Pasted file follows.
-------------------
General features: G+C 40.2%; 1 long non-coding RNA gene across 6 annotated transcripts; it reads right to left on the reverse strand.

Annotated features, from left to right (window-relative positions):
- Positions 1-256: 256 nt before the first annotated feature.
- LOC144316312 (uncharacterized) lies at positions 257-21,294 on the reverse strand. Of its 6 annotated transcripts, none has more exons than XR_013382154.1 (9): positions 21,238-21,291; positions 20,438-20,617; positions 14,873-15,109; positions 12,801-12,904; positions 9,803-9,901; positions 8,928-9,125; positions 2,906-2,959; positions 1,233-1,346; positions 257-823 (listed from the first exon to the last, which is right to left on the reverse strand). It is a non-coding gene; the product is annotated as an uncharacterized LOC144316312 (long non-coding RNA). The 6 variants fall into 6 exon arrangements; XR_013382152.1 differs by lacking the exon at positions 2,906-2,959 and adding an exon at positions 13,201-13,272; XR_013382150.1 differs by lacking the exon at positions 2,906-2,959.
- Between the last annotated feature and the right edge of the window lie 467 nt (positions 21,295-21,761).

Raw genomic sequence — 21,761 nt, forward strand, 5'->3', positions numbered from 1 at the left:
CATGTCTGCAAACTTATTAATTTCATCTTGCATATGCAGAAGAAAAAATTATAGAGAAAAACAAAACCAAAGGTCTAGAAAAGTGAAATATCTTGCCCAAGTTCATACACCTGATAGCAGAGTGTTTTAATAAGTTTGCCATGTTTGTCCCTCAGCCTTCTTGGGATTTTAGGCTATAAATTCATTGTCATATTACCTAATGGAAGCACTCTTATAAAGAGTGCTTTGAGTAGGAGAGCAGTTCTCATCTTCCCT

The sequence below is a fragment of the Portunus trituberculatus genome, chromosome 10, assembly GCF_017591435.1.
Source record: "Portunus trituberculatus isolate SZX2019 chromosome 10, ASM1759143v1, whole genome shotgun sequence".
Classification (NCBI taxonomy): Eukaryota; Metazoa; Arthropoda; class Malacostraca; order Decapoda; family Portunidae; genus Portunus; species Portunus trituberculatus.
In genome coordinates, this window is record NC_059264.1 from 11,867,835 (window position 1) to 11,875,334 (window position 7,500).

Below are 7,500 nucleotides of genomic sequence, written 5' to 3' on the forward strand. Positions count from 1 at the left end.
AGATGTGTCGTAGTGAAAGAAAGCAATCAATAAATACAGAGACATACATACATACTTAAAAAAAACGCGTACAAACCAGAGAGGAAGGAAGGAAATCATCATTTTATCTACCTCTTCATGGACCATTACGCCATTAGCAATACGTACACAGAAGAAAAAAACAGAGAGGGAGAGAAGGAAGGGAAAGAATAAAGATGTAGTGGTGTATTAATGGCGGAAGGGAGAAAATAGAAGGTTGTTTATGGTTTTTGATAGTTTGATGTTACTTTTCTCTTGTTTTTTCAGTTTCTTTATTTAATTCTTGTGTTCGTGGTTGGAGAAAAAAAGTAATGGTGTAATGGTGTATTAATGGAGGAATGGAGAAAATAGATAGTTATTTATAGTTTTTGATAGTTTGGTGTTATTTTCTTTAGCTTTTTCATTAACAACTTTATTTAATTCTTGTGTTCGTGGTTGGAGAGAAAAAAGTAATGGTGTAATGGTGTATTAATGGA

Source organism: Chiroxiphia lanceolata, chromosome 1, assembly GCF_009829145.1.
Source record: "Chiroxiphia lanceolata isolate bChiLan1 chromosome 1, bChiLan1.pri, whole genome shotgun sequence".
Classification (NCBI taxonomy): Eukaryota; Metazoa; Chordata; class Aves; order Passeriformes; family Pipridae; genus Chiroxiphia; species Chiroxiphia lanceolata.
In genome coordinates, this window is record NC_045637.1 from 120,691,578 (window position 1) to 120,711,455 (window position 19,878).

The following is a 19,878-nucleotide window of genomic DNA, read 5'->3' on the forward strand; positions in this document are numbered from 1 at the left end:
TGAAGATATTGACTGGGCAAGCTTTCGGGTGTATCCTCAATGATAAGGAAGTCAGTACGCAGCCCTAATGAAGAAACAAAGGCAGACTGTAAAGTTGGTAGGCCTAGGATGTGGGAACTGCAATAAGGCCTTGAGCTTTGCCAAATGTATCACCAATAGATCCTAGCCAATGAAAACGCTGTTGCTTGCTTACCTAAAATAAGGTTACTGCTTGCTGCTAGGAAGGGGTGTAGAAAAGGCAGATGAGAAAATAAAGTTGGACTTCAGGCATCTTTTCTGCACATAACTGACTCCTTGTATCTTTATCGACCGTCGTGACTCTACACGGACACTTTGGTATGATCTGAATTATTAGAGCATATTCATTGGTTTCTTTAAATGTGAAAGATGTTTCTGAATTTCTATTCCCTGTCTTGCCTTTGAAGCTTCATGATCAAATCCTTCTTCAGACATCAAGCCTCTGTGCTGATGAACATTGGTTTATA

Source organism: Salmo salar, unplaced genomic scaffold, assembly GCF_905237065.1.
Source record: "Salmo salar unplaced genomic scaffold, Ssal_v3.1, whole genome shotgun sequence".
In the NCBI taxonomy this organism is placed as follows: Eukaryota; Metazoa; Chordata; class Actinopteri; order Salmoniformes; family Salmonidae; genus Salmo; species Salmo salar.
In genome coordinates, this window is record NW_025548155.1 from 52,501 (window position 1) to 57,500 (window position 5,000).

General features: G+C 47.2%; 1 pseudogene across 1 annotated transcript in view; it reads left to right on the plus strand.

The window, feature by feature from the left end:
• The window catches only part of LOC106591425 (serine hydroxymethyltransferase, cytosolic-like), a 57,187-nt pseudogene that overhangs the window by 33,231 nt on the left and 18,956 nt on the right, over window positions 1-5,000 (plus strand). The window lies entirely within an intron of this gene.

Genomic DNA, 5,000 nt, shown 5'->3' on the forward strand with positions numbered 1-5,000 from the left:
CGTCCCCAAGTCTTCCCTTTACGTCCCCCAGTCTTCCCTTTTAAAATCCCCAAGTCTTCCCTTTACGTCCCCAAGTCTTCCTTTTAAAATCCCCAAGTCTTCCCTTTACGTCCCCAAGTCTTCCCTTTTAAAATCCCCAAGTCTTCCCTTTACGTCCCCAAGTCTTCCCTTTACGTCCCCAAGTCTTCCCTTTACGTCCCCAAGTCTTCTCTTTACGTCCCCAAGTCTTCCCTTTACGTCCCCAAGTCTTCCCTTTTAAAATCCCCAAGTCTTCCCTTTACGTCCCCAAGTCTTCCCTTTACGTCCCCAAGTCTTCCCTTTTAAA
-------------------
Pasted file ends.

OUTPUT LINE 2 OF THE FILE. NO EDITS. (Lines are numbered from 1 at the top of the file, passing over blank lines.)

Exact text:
Annotated features, from left to right (window-relative positions):